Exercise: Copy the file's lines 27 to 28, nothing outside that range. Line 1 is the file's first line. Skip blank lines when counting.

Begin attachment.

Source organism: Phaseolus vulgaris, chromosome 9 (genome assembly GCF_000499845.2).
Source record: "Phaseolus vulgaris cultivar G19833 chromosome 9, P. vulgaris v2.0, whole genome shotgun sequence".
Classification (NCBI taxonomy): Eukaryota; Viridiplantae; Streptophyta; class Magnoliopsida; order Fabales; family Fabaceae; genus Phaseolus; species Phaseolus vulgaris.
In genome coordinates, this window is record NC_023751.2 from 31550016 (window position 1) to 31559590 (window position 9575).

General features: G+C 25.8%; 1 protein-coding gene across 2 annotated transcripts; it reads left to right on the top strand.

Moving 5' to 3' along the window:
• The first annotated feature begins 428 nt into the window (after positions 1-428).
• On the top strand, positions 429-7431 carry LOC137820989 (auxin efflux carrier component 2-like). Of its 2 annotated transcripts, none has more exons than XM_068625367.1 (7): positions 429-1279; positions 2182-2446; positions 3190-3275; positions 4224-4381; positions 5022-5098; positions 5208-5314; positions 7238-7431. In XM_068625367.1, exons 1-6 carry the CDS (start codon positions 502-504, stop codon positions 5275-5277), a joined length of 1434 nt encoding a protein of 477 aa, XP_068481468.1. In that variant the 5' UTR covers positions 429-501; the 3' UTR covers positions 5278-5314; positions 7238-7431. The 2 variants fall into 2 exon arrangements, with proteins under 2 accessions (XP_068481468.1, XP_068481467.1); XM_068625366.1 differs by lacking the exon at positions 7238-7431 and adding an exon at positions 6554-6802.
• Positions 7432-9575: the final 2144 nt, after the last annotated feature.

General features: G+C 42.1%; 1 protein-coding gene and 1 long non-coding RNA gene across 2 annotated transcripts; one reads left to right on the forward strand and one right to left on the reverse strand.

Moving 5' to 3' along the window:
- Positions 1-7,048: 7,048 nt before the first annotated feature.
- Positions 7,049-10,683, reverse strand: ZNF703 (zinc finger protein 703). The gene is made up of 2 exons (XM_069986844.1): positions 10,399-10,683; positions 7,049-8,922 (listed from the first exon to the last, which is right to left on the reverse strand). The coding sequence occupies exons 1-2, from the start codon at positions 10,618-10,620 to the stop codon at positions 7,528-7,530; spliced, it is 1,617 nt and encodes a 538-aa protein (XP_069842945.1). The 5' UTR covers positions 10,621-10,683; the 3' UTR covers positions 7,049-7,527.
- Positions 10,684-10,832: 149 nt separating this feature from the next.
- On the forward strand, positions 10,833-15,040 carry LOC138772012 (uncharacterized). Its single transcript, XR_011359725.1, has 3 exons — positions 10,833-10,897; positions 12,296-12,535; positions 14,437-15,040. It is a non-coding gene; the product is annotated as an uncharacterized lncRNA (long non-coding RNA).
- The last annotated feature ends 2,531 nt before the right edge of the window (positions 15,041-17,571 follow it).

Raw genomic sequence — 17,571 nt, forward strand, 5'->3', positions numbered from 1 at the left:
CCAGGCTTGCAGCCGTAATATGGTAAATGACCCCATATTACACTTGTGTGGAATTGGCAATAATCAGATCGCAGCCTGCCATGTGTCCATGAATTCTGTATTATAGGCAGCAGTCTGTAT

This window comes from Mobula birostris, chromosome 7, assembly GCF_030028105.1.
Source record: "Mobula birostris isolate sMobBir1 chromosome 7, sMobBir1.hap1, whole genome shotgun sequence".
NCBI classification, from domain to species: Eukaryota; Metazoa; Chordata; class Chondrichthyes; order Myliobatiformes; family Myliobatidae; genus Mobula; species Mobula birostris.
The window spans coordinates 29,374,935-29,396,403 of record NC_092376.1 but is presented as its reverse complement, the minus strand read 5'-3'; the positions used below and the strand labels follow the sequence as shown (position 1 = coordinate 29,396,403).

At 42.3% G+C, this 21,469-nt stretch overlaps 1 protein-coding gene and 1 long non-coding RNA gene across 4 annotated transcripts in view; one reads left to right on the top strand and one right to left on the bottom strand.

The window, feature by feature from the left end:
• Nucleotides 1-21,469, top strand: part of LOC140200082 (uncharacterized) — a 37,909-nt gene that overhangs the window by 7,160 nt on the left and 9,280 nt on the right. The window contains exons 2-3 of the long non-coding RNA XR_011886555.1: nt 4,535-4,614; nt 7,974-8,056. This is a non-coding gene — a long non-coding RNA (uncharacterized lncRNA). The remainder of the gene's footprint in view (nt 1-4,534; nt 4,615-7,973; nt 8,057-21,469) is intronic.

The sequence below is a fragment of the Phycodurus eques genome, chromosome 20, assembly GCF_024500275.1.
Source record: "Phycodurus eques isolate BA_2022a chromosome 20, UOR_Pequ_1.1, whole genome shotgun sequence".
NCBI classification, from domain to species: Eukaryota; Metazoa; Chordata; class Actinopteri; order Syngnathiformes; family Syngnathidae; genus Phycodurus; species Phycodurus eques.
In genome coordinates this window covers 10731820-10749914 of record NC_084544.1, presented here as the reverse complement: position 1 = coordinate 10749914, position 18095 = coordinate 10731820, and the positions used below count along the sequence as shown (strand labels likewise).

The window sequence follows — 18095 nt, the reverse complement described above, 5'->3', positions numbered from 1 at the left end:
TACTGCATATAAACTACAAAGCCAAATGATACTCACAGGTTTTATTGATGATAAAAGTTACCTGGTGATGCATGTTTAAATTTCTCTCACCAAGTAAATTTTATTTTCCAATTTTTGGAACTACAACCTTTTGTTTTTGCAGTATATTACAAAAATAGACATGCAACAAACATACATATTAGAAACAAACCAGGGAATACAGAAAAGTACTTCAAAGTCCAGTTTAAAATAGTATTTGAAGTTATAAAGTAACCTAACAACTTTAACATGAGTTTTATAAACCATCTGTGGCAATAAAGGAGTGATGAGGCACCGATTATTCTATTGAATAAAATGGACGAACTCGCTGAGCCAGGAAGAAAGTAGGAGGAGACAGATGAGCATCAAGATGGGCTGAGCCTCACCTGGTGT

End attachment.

Source record: "Phycodurus eques isolate BA_2022a chromosome 20, UOR_Pequ_1.1, whole genome shotgun sequence".
NCBI classification, from domain to species: Eukaryota; Metazoa; Chordata; class Actinopteri; order Syngnathiformes; family Syngnathidae; genus Phycodurus; species Phycodurus eques.